Phagocytosis is the process of recognition and engulfment of microorganisms or tissue debris that accumulate during infection, inflammation or wound repair. This ingestion, which is performed most efficiently by migrating, bone marrow-derived cells called ‘professional phagocytes’, is essential for successful host defense. Ingestion results when an invading microorganism is recognized by specific receptors on the phagocyte surface and requires multiple, successive interactions between the phagocyte and the target. Each of these interactions results in a signal transduction event, which is confined to the membrane and cytoskeleton around the ligated receptor and which is required for successful phagocytosis. Many molecules found at sites of inflammation or infection stimulate phagocytosis, so that efficient ingestion is confined to the site of infection or inflammation, which in turn limits the proinflammatory and tissue-destructive processes that accompany phagocytosis. This review summarizes current understanding of this critical component of host defense and of its regulation.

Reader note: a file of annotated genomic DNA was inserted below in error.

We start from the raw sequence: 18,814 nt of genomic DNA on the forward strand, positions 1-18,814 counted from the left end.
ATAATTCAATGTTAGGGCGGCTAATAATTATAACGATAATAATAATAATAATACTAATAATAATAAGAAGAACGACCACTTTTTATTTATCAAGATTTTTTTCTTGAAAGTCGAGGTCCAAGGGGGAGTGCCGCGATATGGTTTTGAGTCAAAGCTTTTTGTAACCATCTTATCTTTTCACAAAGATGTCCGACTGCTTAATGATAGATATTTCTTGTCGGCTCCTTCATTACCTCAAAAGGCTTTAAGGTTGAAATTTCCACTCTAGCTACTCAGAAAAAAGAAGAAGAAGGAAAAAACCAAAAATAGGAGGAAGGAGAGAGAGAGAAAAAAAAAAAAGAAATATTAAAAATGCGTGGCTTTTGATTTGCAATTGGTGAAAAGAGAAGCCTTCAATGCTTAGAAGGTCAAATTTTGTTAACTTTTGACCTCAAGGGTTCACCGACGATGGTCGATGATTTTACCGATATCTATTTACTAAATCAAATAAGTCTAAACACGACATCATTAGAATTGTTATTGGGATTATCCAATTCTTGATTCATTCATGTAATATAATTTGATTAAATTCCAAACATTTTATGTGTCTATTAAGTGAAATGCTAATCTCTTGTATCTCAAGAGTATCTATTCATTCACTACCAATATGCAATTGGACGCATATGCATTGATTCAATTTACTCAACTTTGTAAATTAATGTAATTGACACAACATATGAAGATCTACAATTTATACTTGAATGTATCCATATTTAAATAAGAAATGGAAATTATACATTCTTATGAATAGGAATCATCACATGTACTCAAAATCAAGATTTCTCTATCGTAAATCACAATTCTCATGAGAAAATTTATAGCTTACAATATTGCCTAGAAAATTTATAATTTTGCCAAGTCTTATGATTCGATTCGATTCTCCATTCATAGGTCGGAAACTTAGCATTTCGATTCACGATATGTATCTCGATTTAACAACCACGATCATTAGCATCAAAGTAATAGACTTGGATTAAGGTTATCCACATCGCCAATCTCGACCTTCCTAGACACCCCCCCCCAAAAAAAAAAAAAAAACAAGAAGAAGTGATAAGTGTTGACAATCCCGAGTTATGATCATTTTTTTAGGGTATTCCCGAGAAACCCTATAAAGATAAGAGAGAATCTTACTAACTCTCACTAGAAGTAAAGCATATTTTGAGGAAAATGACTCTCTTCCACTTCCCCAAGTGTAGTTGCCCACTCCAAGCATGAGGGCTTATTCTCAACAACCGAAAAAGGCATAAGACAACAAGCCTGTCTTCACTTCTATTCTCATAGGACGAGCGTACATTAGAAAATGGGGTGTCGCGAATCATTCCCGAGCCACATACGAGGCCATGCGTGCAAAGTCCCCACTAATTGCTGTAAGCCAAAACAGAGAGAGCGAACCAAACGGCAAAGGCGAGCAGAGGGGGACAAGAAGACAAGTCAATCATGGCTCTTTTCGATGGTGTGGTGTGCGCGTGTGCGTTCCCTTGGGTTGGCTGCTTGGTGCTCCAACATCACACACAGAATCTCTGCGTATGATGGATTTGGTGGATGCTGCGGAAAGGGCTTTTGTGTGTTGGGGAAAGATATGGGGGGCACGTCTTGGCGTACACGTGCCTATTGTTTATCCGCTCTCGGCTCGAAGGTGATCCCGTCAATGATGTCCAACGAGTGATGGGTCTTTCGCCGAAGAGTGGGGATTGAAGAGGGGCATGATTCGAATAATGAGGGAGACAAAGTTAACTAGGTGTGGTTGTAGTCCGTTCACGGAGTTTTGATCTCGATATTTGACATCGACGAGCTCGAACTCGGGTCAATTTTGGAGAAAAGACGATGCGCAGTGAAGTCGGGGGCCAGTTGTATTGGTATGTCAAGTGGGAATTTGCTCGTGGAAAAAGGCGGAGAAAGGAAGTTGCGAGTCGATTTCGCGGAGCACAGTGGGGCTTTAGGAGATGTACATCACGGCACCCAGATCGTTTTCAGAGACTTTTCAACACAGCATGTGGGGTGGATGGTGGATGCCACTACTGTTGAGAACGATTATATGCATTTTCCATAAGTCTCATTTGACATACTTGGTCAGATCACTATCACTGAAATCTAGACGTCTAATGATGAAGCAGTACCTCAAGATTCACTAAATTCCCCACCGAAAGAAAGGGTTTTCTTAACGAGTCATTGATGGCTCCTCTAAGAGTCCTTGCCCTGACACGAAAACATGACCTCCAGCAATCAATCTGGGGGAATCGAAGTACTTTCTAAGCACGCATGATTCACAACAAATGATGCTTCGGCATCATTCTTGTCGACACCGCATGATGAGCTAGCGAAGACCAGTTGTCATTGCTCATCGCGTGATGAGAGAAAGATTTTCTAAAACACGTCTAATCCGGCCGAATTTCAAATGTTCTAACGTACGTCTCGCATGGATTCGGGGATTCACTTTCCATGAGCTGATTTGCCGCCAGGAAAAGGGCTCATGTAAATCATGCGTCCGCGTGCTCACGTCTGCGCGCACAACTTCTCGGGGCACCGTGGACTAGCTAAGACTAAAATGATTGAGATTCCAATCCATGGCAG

The appendages of the adult fruit fly and other insects and Arthropods develop from secondary embryonic fields that form after the primary anterior/posterior and dorsal/ventral axes of the embryo have been determined. In Drosophila, the position and fate of the different fields formed within each segment are determined by genes acting along both embryonic axes, within individual segments, and within specific fields. Since the major architectural differences between most Arthropod classes and orders involve variations in the number, type and morphology of body appendages, the elucidation of the embryology and molecular genetics of the origin and patterning of insect limb fields may help to facilitate an understanding of both the mechanism of appendage formation and some of the major steps in the morphological evolution of the Arthropods. In this review, we will discuss recent studies that have advanced our understanding of both the origin and patterning of Drosophila leg and wing secondary fields. These results provide fresh insights into potentially general mechanisms of how body parts develop and evolve.